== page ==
Msgr. Trapp stands in front of St. Augustine and St. Monica Parish on Detroit's east side in 2016. Under Msgr. Trapp's leadership, the parish organized a neighborhood association once a month to help residents build a sense of community and connection with the parish, as well as provide a host of services to those in need. (Michael Stechschulte | Detroit Catholic)
Despite receiving the honorary title of “monsignor” from Pope Benedict XVI in 2012, Msgr. Trapp was happy being known around the parish simply as “Father Dan,” Williams-Trice said.
“If there ever was a masterclass on being the most human, spiritual person, that was him,” Williams-Trice said. “His first thought was always his parish and his parish community. Before he got sick this last time, he was driving up to his cottage up north and he stopped to see a parishioner who had been away from the Church for four years. That’s just how selfless he was.”
Msgr. Trapp had a particular heart for the city's African-American community and had been writing a book about the history of African-American families in Detroit at the time of his death, Williams-Trice said.
“He was so devoted to the cause of African-Americans and African-American history, especially Black Catholic American history, that he had taken on a personal research project on some of the first Black Catholic families in the city of Detroit,” Williams-Trice said. “He actually started a tradition here at our parish, where he gave a presentation on the indigenous families of Detroit, the French, African and the Native American traditions, and we celebrate that every New Year’s Day.”
Msgr. Trapp was a strong advocate for racial and social justice, leading prayerful demonstrations in downtown Detroit after the 2020 death of George Floyd and sending cards to the family of Tyre Nichols, a young Black man who was beaten to death by five police officers during a traffic stop last year in Memphis, Tenn.
Msgr. Trapp leads a rosary on the streets of downtown Detroit in June 2020 in the wake of nationwide demonstrations following the death of George Floyd, who was killed at the hands of a Minneapolis police officer. (Valaurian Waller | Detroit Catholic)Parishioners and priests from St. Augustine and St. Monica Parish on Detroit's east side and surrounding parishes gather around the altar to pray for Tyre Nichols, his family and the family of the five Memphis police officers who were charged with second-degree murder in February 2023. Msgr. Trapp challenged parishioners to see the presence of Christ in one another. (Daniel Meloy | Detroit Catholic)Parishioners and priests from St. Augustine and St. Monica Parish on Detroit's east side and surrounding parishes gather around the altar to pray for Tyre Nichols, his family and the family of the five Memphis police officers who were charged with second-degree murder in February 2023. Msgr. Trapp challenged parishioners to see the presence of Christ in one another. (Daniel Meloy | Detroit Catholic)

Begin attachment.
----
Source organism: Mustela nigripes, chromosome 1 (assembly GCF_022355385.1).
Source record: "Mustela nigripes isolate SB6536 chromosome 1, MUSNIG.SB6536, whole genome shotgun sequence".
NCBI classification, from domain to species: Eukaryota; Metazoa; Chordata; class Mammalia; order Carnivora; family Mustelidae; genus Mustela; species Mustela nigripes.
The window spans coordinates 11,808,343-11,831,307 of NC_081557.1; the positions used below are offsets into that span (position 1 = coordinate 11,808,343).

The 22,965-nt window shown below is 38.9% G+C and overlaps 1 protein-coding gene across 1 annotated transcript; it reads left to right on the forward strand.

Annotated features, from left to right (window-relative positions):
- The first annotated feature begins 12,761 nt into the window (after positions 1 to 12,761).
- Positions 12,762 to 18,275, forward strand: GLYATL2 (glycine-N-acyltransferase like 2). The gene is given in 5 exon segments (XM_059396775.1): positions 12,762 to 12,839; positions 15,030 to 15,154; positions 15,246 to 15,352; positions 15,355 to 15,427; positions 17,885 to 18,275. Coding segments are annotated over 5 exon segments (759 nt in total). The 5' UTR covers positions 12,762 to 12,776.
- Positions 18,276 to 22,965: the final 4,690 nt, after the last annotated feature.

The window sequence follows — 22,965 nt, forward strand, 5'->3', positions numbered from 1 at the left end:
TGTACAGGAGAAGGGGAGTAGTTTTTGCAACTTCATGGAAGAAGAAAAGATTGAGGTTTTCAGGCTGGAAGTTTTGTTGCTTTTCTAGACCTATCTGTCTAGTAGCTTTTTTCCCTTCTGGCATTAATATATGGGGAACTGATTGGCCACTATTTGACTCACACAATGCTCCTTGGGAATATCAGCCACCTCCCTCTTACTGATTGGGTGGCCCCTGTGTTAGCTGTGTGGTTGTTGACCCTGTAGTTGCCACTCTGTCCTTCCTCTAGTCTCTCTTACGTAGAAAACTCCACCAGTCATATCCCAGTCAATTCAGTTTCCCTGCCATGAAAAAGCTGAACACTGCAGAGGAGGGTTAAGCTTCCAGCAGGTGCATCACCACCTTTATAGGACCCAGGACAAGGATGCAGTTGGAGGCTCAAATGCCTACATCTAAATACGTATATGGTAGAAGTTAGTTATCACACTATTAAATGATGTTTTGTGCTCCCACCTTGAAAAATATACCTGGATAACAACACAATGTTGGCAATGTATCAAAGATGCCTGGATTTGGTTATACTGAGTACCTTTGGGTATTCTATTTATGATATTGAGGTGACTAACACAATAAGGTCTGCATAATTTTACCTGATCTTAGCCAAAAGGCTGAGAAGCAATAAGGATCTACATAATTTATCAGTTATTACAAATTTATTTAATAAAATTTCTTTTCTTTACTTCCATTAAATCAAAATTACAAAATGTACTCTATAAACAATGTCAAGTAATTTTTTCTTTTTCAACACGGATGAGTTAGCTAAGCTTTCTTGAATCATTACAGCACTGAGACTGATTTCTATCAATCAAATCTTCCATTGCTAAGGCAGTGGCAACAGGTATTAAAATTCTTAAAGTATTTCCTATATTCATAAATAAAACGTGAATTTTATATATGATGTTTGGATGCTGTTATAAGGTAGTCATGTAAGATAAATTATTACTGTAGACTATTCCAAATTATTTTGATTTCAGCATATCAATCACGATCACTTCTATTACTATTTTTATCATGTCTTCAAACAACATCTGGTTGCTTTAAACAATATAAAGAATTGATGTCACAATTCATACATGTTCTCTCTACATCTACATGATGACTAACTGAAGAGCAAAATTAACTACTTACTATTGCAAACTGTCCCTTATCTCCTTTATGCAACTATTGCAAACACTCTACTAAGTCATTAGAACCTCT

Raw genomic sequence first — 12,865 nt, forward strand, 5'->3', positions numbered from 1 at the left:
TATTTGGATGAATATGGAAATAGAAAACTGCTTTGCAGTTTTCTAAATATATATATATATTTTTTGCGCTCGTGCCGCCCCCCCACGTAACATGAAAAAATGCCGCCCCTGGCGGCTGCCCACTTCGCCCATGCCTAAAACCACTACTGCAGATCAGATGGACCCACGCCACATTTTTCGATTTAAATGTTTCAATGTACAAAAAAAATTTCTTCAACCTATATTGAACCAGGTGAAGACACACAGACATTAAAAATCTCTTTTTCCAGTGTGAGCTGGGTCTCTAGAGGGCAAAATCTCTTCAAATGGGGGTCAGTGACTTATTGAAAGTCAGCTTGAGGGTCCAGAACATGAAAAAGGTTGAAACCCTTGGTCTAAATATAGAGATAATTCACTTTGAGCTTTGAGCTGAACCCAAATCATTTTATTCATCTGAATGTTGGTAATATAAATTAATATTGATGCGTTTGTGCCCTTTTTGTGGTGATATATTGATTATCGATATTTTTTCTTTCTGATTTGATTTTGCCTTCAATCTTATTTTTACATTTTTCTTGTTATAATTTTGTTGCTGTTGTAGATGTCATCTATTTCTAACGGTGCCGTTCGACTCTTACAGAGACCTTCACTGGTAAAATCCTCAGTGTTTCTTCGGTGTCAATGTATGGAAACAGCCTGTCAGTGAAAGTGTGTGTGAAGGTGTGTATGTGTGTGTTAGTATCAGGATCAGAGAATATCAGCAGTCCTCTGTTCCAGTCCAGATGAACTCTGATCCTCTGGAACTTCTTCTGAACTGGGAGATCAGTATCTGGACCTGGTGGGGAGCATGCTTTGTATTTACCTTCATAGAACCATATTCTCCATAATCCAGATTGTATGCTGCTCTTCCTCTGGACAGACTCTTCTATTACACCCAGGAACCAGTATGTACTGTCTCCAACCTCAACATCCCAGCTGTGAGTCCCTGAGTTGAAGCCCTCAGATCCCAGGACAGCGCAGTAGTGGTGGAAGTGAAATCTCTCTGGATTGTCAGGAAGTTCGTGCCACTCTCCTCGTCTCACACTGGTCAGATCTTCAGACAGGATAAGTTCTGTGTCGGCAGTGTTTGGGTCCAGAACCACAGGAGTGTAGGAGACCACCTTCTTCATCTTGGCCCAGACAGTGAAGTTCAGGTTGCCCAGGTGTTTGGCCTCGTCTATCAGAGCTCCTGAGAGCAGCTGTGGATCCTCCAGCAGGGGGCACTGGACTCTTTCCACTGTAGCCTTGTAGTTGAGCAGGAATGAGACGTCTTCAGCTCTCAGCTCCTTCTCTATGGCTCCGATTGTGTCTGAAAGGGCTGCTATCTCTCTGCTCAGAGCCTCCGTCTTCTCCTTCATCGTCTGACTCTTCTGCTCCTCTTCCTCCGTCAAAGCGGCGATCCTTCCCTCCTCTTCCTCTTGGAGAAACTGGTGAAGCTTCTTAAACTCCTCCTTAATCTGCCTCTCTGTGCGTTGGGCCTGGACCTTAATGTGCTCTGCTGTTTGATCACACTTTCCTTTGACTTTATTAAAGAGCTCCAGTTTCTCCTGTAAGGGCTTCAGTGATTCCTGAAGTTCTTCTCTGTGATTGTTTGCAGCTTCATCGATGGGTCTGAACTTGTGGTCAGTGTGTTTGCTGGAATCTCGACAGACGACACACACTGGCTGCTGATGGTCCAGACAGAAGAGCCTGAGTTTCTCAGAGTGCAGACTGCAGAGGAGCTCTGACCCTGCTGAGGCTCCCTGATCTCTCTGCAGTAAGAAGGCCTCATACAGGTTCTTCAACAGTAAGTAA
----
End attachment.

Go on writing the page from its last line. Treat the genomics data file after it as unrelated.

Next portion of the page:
In every painful situation, Msgr. Trapp sought to bring Christ’s healing balm.
Msgr. Trapp’s homilies and talks — often about the overwhelming love of God and the power of mercy offered by Jesus on the cross — frequently brought parishioners to tears, and, more importantly, to action, Williams-Trice said.
“Listening to him was the closest experience I’ve ever had to Christ,” Williams-Trice said. “It was as if he became Jesus up there on the altar. I truly understand what it means that our priest becomes Jesus’ representative. He was that for everyone he met, every life he touched.”
Msgr. Trapp’s concern for the community reached into the neighborhoods surrounding St. Augustine and St. Monica, which he viewed as an extension of his flock. In the 1990s, he formed a nonprofit to buy abandoned and blighted houses in the area, working with volunteers and Detroit-based contractors to clean up alleys and fix up dwellings for families in need of affordable housing.
A strong believer in the parish as an anchor of the neighborhood, Msgr. Trapp promoted involvement in the Pingree Park Neighborhood Association, which met at the parish, and used it as a springboard to offer a host of community services, including a food pantry, pregnancy center, warming shelter and even a charter school based out of the parish.
“He was such a visionary and always looking forward,” Williams-Trice said. “One of his goals was to provide housing and serve the underserved, bringing back the city and revitalizing this area before anybody else had the idea.”